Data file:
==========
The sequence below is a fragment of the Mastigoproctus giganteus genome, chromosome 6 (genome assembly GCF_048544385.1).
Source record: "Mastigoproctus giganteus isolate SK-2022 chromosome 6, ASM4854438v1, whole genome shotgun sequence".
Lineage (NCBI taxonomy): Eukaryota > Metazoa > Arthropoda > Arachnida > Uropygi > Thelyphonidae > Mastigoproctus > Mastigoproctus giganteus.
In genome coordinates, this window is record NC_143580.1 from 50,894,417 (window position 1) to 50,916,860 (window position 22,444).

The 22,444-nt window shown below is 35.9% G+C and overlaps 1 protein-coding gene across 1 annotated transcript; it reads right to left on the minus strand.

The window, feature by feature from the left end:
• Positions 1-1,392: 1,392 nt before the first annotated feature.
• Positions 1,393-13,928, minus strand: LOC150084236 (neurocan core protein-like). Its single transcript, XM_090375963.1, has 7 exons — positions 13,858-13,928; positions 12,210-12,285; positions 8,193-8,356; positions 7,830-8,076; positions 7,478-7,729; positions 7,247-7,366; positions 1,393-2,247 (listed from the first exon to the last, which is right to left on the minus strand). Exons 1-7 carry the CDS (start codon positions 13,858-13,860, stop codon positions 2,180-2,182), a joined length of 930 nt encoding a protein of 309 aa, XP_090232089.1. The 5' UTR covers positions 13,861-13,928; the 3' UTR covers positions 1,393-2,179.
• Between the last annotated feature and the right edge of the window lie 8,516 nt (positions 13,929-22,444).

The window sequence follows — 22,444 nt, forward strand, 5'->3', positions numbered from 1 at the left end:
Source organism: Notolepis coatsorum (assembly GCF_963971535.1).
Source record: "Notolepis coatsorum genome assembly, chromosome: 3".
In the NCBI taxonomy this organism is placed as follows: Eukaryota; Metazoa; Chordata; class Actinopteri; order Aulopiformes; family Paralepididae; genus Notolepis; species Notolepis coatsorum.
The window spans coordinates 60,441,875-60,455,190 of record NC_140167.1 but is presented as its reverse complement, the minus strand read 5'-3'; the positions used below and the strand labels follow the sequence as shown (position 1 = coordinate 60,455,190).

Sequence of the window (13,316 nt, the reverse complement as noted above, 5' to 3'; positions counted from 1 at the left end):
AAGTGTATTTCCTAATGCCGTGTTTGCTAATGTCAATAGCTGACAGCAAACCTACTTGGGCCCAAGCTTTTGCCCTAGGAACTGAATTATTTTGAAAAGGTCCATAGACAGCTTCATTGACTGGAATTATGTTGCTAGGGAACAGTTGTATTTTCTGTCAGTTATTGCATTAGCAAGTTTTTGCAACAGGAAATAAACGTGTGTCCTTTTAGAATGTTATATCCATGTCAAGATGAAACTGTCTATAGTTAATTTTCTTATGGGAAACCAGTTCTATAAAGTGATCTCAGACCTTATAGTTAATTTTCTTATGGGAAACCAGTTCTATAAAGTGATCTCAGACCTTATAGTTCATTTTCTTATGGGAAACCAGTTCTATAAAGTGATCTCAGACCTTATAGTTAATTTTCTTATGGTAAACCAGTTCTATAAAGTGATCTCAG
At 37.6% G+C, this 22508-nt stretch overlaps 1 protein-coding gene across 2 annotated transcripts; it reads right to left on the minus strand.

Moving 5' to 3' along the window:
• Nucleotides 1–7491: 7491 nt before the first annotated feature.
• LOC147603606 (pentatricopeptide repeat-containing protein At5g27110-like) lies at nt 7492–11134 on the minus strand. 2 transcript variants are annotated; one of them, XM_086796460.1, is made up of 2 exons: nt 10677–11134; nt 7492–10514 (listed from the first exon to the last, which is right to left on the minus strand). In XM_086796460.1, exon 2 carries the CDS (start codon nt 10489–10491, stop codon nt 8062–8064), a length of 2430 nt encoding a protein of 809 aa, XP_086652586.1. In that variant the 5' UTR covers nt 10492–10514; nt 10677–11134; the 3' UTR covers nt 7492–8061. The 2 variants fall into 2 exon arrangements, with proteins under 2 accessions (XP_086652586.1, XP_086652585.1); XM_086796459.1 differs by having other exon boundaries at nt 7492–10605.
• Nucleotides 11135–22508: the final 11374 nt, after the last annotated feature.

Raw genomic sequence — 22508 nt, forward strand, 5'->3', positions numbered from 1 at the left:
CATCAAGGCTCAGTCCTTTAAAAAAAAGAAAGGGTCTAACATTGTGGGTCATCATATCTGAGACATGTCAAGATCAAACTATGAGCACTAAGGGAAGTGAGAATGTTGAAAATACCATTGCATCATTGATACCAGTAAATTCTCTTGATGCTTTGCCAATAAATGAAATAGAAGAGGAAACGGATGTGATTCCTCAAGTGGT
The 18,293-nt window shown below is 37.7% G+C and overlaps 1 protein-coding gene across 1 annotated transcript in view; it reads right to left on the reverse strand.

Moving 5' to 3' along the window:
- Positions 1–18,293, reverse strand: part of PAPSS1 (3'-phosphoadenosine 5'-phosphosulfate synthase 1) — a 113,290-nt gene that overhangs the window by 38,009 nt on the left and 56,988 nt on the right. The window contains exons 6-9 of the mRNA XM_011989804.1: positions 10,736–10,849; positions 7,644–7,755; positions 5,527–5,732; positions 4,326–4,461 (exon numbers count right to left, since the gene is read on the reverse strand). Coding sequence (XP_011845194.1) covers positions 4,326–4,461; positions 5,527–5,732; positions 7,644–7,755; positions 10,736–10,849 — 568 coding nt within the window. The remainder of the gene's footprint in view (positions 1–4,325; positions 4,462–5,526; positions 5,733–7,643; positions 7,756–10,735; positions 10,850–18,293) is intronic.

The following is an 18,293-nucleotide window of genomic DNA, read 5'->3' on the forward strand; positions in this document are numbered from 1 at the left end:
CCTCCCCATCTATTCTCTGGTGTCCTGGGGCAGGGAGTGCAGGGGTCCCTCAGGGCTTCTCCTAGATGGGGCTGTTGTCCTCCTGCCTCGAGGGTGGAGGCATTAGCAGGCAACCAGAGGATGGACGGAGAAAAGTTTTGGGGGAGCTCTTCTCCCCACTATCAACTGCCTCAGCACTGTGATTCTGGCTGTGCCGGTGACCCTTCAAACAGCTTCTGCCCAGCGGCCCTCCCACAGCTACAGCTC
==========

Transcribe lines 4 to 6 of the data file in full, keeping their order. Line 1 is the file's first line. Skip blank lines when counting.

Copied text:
In genome coordinates, this window is record NC_143580.1 from 50,894,417 (window position 1) to 50,916,860 (window position 22,444).

The 22,444-nt window shown below is 35.9% G+C and overlaps 1 protein-coding gene across 1 annotated transcript; it reads right to left on the minus strand.

The window, feature by feature from the left end: